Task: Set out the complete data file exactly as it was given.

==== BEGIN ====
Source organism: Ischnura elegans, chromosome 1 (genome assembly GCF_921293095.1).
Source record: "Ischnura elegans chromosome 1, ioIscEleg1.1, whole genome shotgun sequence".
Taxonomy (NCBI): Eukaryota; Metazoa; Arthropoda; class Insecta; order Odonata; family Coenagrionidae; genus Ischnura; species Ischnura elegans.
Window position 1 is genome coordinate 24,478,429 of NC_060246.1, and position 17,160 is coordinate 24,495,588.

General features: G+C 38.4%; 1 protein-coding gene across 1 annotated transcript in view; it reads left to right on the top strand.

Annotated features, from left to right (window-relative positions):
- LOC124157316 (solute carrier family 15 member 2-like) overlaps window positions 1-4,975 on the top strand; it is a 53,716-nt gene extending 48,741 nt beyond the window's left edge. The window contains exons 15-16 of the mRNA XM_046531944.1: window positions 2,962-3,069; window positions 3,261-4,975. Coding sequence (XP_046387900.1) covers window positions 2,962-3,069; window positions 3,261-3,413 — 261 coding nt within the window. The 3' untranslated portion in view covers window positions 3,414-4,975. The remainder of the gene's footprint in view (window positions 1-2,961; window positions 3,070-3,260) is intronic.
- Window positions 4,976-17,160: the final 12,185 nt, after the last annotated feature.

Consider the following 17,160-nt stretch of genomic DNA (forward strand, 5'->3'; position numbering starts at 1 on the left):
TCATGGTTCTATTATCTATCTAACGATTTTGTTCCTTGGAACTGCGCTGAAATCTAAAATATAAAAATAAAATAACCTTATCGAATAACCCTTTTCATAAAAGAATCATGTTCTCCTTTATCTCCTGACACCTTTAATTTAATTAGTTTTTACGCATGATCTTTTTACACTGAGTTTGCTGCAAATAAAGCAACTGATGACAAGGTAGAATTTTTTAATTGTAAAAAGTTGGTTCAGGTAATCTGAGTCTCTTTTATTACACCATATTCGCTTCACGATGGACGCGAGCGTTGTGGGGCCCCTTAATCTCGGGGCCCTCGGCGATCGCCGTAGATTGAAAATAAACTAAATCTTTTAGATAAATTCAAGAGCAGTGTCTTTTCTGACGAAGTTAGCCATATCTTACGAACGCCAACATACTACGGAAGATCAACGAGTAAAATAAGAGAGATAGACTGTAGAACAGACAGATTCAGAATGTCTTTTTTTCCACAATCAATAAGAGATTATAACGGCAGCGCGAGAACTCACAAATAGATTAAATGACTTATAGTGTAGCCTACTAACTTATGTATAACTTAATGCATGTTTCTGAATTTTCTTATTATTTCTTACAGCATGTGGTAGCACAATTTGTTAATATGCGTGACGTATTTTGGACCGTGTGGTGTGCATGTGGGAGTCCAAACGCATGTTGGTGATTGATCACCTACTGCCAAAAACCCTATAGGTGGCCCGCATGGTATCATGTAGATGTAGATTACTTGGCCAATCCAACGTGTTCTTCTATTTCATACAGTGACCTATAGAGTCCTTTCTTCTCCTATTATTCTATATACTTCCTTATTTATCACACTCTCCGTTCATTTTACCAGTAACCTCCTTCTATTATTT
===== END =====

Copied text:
Source organism: Ischnura elegans, chromosome 1 (genome assembly GCF_921293095.1).
Source record: "Ischnura elegans chromosome 1, ioIscEleg1.1, whole genome shotgun sequence".
Taxonomy (NCBI): Eukaryota; Metazoa; Arthropoda; class Insecta; order Odonata; family Coenagrionidae; genus Ischnura; species Ischnura elegans.
Window position 1 is genome coordinate 24,478,429 of NC_060246.1, and position 17,160 is coordinate 24,495,588.

General features: G+C 38.4%; 1 protein-coding gene across 1 annotated transcript in view; it reads left to right on the top strand.

Annotated features, from left to right (window-relative positions):
- LOC124157316 (solute carrier family 15 member 2-like) overlaps window positions 1-4,975 on the top strand; it is a 53,716-nt gene extending 48,741 nt beyond the window's left edge. The window contains exons 15-16 of the mRNA XM_046531944.1: window positions 2,962-3,069; window positions 3,261-4,975. Coding sequence (XP_046387900.1) covers window positions 2,962-3,069; window positions 3,261-3,413 — 261 coding nt within the window. The 3' untranslated portion in view covers window positions 3,414-4,975. The remainder of the gene's footprint in view (window positions 1-2,961; window positions 3,070-3,260) is intronic.
- Window positions 4,976-17,160: the final 12,185 nt, after the last annotated feature.

Consider the following 17,160-nt stretch of genomic DNA (forward strand, 5'->3'; position numbering starts at 1 on the left):
TCATGGTTCTATTATCTATCTAACGATTTTGTTCCTTGGAACTGCGCTGAAATCTAAAATATAAAAATAAAATAACCTTATCGAATAACCCTTTTCATAAAAGAATCATGTTCTCCTTTATCTCCTGACACCTTTAATTTAATTAGTTTTTACGCATGATCTTTTTACACTGAGTTTGCTGCAAATAAAGCAACTGATGACAAGGTAGAATTTTTTAATTGTAAAAAGTTGGTTCAGGTAATCTGAGTCTCTTTTATTACACCATATTCGCTTCACGATGGACGCGAGCGTTGTGGGGCCCCTTAATCTCGGGGCCCTCGGCGATCGCCGTAGATTGAAAATAAACTAAATCTTTTAGATAAATTCAAGAGCAGTGTCTTTTCTGACGAAGTTAGCCATATCTTACGAACGCCAACATACTACGGAAGATCAACGAGTAAAATAAGAGAGATAGACTGTAGAACAGACAGATTCAGAATGTCTTTTTTTCCACAATCAATAAGAGATTATAACGGCAGCGCGAGAACTCACAAATAGATTAAATGACTTATAGTGTAGCCTACTAACTTATGTATAACTTAATGCATGTTTCTGAATTTTCTTATTATTTCTTACAGCATGTGGTAGCACAATTTGTTAATATGCGTGACGTATTTTGGACCGTGTGGTGTGCATGTGGGAGTCCAAACGCATGTTGGTGATTGATCACCTACTGCCAAAAACCCTATAGGTGGCCCGCATGGTATCATGTAGATGTAGATTACTTGGCCAATCCAACGTGTTCTTCTATTTCATACAGTGACCTATAGAGTCCTTTCTTCTCCTATTATTCTATATACTTCCTTATTTATCACACTCTCCGTTCATTTTACCAGTAACCTCCTTCTATTATTT